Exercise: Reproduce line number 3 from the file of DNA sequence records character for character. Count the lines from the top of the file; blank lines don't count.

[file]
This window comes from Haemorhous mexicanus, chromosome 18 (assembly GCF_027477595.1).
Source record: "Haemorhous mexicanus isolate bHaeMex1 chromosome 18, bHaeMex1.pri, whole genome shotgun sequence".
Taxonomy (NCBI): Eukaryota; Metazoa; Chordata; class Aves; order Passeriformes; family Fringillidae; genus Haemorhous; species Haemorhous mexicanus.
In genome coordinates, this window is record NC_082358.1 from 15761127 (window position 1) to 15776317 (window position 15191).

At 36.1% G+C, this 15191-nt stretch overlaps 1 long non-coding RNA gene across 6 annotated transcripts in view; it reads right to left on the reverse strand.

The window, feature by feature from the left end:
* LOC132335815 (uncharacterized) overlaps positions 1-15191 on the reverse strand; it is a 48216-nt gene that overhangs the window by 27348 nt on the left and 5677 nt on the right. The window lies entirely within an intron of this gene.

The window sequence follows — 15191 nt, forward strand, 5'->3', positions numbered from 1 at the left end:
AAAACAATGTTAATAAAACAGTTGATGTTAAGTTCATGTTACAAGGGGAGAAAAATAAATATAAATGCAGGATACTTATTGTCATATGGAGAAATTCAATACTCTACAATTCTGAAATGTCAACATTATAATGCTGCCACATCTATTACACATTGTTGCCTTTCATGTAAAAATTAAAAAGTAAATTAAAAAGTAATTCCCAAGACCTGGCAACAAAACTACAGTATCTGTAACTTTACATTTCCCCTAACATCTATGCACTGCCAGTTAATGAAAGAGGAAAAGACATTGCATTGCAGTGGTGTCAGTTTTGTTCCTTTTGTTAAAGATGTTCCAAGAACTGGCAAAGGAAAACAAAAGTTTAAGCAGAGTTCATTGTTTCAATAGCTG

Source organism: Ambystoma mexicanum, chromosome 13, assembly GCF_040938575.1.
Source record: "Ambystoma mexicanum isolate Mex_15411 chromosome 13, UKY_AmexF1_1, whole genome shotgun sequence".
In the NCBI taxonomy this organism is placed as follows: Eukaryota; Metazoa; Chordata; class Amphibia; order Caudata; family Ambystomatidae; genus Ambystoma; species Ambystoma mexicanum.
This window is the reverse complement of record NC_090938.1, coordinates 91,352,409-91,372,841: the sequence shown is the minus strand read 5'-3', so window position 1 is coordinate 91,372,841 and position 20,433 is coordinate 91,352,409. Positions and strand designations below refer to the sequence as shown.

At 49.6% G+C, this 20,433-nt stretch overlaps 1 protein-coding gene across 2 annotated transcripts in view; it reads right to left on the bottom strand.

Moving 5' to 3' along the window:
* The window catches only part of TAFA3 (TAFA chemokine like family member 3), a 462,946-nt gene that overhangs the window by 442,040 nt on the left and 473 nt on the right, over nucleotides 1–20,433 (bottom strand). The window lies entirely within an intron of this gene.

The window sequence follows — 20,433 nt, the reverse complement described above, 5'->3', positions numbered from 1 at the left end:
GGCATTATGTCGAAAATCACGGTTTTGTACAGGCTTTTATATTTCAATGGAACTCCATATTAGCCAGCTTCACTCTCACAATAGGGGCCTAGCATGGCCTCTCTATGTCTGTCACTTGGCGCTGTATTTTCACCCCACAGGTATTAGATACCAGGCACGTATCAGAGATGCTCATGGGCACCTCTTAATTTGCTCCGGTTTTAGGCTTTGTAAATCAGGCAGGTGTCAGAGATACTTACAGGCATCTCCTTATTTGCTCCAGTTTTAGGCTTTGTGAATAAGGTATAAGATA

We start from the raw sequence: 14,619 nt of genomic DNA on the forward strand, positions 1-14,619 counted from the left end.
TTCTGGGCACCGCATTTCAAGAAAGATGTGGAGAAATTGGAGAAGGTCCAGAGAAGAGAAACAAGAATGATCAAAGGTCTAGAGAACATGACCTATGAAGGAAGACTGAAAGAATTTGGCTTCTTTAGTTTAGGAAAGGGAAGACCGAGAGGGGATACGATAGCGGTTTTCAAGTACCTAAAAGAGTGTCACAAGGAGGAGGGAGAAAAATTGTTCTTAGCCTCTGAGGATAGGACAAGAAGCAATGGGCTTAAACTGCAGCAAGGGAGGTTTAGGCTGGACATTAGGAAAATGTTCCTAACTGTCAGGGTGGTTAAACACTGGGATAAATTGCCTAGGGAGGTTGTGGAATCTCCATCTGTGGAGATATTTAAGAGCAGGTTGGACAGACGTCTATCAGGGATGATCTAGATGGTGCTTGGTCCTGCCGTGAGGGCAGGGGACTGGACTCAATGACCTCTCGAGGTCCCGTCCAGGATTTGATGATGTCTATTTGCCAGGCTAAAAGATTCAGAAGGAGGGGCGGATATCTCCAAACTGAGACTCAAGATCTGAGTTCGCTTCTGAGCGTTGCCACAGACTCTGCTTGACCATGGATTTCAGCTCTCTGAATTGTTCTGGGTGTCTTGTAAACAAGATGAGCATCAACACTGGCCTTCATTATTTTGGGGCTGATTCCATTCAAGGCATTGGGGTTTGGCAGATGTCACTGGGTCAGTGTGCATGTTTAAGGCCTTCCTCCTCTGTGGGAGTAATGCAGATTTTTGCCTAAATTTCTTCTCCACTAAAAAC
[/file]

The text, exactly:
Taxonomy (NCBI): Eukaryota; Metazoa; Chordata; class Aves; order Passeriformes; family Fringillidae; genus Haemorhous; species Haemorhous mexicanus.